MGM Resorts International and Caesars Entertainment are each facing multiple proposed class action lawsuits over the customer data allegedly compromised in the cyberattacks against the two companies earlier this month. To Bonus’s knowledge, there are two such suits against MGM and four against Caesars so far. All are federal suits filed in Nevada District Court, and the complaints make similar accusations against the two companies and demand jury trials.
The lead plaintiffs in the suits targeting Caesars are:
- Miguel Rodriguez of California
- Paul Garcia of Colorado
- Alexis Giuffre of Illinois
- Thomas & Laura McNicholas of Illinois
Those targeting MGM are:
- Tonya Owens of Mississippi
- Emily Kirwan of Louisiana
These plaintiffs seek to become representative of all customers of the companies whose data fell into the attackers’ hands. The attackers themselves claim to have stolen a combined six terabytes of customer data from the two companies.
What Are the MGM & Caesars Class Actions About?
The complaints accuse MGM and Caesars of the following:
- Negligence, i.e., the failure to exercise general due care
- Negligence per se, i.e., the failure to exercise specific duties of care stipulated by laws or regulations
- Breach of implied contract, i.e., failure to hold up their end of the bargain after asking users for their confidential data
- Unjust enrichment, i.e., profiting while failing in those other duties
Rodriguez’s complaint also includes some alleged violations of California laws: the Customer Records Act, the Unfair Competition Act, and the Consumer Legal Remedies Act.
Operations at MGM’s retail properties are back to normal now, following over a week of downtime beginning Sep. 11. Some experts estimate MGM may have lost up to $8 million per day that its business was affected. On the other hand, Caesars suffered no outwardly visible effects but is rumored to have paid a $15 million ransom in the hopes that the attackers would delete the reportedly stolen data.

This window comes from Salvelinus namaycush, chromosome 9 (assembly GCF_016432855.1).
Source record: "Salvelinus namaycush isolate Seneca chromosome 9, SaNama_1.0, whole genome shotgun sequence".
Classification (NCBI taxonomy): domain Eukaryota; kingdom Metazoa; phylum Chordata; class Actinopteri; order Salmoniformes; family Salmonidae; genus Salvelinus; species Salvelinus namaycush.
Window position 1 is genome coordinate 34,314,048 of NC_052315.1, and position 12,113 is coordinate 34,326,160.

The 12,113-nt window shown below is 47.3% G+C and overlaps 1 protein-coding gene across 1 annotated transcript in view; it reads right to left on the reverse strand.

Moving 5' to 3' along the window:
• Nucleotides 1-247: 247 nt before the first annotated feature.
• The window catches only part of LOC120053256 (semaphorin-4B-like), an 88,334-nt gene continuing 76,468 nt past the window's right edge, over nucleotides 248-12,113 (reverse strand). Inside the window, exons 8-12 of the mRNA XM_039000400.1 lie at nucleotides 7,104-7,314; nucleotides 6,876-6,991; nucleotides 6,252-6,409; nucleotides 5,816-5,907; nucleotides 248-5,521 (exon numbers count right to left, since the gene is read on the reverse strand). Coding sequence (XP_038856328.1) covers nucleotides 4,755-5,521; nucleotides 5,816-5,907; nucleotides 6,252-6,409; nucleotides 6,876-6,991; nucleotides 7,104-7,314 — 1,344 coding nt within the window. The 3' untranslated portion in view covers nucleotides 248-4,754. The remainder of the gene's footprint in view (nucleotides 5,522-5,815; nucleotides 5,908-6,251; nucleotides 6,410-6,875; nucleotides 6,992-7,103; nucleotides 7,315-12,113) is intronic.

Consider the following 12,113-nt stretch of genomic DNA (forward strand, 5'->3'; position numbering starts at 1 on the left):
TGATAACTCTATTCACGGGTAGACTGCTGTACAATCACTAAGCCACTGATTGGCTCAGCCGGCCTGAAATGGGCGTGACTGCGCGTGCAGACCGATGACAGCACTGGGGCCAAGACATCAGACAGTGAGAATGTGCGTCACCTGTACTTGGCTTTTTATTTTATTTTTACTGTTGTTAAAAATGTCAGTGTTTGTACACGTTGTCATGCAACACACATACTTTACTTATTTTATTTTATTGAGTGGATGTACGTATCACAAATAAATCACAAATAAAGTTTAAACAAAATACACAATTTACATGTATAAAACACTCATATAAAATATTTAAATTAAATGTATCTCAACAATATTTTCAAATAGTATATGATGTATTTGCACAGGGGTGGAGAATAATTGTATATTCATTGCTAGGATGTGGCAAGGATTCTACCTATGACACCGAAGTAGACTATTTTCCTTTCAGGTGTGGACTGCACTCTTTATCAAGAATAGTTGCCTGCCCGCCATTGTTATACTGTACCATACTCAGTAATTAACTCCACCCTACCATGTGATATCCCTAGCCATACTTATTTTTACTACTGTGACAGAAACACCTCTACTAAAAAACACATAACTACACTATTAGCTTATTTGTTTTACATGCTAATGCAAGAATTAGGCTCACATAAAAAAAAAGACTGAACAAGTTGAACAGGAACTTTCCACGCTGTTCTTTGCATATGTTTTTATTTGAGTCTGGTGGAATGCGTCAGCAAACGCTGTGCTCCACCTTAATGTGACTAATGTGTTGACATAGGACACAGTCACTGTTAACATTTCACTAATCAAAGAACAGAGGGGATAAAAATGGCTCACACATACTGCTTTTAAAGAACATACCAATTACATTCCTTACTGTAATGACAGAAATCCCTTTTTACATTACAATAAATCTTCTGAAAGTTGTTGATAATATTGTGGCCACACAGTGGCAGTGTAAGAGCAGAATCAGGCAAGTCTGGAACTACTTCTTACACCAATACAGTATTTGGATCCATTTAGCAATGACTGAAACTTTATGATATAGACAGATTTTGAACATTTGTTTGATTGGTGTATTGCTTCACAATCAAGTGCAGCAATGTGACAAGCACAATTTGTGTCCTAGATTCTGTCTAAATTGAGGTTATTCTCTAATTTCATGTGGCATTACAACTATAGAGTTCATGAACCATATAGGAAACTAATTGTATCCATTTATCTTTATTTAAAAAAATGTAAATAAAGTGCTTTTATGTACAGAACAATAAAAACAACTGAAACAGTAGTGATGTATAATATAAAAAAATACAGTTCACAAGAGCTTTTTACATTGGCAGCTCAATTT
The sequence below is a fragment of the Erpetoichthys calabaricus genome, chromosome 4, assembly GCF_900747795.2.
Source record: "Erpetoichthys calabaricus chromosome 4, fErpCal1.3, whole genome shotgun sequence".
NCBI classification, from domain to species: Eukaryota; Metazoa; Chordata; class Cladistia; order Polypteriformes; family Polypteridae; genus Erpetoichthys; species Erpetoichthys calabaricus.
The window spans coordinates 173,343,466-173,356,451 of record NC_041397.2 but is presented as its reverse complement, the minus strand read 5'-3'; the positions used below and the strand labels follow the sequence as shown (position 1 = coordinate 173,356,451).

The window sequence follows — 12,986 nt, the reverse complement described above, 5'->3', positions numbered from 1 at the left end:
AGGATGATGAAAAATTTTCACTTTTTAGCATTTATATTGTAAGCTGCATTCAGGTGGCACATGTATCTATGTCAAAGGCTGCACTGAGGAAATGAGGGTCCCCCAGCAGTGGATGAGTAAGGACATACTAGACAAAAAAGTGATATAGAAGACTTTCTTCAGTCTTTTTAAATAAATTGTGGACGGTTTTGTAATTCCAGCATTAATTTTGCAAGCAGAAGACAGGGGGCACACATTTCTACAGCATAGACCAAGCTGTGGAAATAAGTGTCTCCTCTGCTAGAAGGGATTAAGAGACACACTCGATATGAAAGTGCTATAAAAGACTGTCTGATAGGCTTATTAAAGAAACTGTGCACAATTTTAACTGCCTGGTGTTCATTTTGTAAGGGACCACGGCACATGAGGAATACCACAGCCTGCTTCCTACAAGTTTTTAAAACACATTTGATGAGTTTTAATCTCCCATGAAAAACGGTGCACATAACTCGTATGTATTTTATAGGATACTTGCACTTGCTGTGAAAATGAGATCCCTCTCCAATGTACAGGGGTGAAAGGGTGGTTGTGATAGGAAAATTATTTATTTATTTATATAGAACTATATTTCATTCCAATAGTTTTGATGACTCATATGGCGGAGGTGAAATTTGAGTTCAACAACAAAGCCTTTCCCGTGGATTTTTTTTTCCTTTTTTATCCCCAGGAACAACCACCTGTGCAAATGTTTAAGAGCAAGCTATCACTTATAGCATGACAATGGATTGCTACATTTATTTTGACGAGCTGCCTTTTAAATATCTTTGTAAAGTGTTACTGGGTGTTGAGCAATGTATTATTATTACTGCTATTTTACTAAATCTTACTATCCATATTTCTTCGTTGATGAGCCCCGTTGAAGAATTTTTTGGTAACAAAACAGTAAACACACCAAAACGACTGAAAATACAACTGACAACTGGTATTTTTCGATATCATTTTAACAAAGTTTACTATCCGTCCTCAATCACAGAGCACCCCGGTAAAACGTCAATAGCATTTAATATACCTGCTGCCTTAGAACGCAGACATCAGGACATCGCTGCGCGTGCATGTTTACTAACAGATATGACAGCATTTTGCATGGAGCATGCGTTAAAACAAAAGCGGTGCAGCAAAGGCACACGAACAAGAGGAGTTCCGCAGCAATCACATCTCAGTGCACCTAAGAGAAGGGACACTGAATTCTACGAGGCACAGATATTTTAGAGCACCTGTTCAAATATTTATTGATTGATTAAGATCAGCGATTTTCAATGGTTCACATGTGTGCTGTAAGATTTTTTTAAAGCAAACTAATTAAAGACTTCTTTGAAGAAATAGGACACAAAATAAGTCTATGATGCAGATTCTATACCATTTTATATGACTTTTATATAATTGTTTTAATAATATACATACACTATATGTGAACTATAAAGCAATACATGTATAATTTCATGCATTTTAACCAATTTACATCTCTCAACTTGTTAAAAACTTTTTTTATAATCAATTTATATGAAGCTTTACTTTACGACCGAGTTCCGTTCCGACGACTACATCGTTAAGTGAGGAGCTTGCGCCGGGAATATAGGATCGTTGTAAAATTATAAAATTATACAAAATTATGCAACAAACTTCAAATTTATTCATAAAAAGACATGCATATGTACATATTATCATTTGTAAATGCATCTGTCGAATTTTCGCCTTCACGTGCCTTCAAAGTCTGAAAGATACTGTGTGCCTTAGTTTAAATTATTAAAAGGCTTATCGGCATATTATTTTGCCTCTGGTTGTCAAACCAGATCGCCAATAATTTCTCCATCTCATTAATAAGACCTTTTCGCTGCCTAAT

If the suits end in settlements, they could end up costing the companies more than those direct impacts.
The Question of ‘Reasonable’ Precautions
It’s likely that the various cases will eventually be consolidated into two, one against each company. Central to each will be the question of what degree of cybersecurity is reasonable to expect of corporations entrusted with customer data.
The Rodriguez complaint, for instance, asserts:
When Defendant collects this sensitive information, it promises to use reasonable measures to safeguard the PII from theft and misuse.
That same word, “reasonable,” comes up in similar contexts in each complaint.
It isn’t an entirely subjective concept. Each of the complaints claims that the company in question failed to meet two tests for reasonableness:
- Application of industry standards and best practices,
- Adherence to the guidelines of the Federal Trade Commission
The complaints also allege that the companies had been warned of the imminent danger of such attacks. That accusation is more specific in MGM’s case.
ALPHV, one of the groups behind the attacks, mentioned that it had targeted MGM’s Okta identity management systems. Both complaints against MGM mention that Okta had issued a warning in 2022 of “a consistent pattern of social engineering attacks against […] IT service desk personnel,” which is allegedly how the attackers gained access. ALPHV has reportedly struck at least three other companies outside the gambling space in the past two months alone.